Juergen Stein, president and CEO of SolarWorld Americas, in a statement said: “SolarWorld Americas appreciates the hard work of President Trump, the U.S. Trade Representative (USTR), and this administration in reaching today’s decision, and the President’s recognition of the importance of solar manufacturing to America’s economic and national security. We are still reviewing these remedies, and are hopeful they will be enough to address the import surge and to rebuild solar manufacturing in the United States.”
Stein continued: “We will work with the U.S. Government to implement these remedies, including future negotiations, in the strongest way possible to benefit solar manufacturing and its thousands of American workers to ensure that U.S. solar manufacturing is world-class competitive for the long term.”
Leading Solar Trade Group Disappointed
The Solar Energy Industries Association (SEIA), the national trade association for the U.S. solar industry, said it was disappointed in Trump’s decision, which was the president’s first opportunity to impose tariffs or trade restrictions on goods exported to the U.S. from foreign countries. (Today’s ruling also imposed tariffs on imports of residential washing machines to the U.S.)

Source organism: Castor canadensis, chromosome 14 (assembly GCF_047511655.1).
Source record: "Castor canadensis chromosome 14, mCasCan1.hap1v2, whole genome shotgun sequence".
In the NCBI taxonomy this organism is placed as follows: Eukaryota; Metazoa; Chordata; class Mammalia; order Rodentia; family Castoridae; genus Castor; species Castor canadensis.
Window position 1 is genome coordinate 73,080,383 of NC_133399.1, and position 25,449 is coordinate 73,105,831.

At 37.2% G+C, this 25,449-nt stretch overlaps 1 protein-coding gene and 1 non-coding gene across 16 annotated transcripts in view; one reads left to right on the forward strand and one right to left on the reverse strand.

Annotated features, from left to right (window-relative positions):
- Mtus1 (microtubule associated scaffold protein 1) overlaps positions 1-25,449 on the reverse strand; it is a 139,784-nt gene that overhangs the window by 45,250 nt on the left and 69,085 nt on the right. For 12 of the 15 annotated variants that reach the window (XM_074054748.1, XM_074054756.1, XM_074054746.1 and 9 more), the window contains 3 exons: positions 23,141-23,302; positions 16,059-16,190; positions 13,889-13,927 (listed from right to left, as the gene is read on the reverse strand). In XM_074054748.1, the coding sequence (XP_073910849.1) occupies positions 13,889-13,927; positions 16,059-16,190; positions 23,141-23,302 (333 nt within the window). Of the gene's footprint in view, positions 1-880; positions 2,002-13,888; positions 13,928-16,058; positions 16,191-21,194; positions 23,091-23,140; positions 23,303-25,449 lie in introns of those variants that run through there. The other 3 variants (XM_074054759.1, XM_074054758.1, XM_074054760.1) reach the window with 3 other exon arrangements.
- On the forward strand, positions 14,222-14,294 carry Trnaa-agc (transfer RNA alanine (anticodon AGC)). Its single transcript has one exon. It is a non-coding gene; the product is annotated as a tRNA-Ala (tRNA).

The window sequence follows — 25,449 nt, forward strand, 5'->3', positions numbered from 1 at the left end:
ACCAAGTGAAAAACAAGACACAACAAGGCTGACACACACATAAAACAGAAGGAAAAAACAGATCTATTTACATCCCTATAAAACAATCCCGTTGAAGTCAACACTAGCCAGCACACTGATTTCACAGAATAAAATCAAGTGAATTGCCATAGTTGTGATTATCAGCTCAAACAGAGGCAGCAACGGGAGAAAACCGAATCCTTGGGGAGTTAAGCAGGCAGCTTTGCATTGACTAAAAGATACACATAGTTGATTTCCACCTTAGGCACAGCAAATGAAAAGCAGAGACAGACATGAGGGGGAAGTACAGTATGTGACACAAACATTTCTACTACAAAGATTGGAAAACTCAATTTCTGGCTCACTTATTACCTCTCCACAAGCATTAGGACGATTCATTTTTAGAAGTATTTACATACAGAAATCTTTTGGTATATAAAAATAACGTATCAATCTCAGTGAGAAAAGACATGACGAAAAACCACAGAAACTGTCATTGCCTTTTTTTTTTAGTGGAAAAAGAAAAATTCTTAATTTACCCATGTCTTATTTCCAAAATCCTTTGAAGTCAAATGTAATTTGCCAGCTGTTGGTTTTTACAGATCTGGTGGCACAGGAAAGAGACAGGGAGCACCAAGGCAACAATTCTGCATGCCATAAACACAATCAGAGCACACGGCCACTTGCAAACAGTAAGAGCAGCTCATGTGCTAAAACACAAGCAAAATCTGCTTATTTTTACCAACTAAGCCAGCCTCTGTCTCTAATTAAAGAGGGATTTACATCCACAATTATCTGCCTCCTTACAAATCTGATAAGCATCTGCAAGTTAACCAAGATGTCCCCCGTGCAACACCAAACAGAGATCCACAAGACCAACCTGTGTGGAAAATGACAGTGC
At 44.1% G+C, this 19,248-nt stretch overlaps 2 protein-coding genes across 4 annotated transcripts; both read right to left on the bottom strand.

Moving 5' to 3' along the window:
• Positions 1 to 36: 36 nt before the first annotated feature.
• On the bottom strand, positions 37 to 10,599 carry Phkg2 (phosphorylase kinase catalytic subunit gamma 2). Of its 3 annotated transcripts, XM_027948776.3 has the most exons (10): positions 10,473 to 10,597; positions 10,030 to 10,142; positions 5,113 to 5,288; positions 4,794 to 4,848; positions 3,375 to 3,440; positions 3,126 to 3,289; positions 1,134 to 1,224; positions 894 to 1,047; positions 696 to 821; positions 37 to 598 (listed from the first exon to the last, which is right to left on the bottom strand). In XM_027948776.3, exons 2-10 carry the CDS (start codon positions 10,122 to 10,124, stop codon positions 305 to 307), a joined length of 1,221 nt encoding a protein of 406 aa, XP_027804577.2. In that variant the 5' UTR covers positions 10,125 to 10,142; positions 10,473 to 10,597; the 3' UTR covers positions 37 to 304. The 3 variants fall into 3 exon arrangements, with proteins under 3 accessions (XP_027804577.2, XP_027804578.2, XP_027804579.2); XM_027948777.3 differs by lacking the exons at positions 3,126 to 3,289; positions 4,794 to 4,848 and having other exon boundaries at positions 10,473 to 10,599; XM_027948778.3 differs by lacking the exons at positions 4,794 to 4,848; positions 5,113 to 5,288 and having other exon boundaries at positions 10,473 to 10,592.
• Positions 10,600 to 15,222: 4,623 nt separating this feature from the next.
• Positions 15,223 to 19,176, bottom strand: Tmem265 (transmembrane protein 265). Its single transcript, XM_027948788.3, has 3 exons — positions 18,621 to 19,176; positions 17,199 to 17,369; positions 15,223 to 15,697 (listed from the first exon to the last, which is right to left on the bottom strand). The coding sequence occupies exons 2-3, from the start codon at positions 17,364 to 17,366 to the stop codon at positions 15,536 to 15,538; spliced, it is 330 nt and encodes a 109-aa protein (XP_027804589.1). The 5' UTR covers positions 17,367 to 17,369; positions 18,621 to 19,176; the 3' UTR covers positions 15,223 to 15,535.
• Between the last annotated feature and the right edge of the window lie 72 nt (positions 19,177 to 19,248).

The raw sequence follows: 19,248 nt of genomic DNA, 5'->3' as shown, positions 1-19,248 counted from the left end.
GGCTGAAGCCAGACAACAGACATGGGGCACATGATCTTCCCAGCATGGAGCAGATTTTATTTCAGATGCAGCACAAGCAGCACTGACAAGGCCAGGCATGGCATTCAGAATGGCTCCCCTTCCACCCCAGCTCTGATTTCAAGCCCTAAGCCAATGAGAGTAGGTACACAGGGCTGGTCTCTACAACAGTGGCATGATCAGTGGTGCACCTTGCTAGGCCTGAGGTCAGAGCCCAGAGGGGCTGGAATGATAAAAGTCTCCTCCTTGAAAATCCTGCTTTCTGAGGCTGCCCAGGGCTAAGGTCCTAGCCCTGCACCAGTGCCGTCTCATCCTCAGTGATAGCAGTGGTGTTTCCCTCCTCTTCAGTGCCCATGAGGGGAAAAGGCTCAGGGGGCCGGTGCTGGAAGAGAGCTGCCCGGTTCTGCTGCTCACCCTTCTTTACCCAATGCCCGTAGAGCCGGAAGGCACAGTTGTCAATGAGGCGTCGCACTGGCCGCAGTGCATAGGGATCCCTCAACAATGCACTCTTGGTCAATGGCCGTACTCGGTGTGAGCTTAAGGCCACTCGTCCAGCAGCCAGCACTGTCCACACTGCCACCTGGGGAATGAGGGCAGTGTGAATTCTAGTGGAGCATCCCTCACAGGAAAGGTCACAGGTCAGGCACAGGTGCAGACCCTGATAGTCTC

The SEIA in a release said “the [solar] decision effectively will cause the loss of roughly 23,000 American jobs this year, including many in manufacturing, and it will result in the delay or cancellation of billions of dollars in solar investments.” Estimates of the number of workers employed in the U.S. solar industry vary depending on methodology; the Department of Energy last year said about 374,000 people were employed by the industry. The SEIA, as well as The Solar Foundation, a nonprofit group that supports global solar technologies, both put the number at more than 260,000.
“While tariffs in this case will not create adequate cell or module manufacturing to meet U.S. demand, or keep foreign-owned Suniva and SolarWorld afloat, they will create a crisis in a part of our economy that has been thriving, which will ultimately cost tens of thousands of hard-working, blue-collar Americans their jobs,” said Abigail Ross Hopper, the SEIA’s president and CEO.
“While we believe the decision will be significantly harmful to our industry and the economy, we appreciate that the president and the administration listened to our arguments,” Hopper said. “Our industry will emerge from this. The case for solar energy is just too strong to be held down for long, but the severe near-term impacts of these tariffs are unfortunate and avoidable.”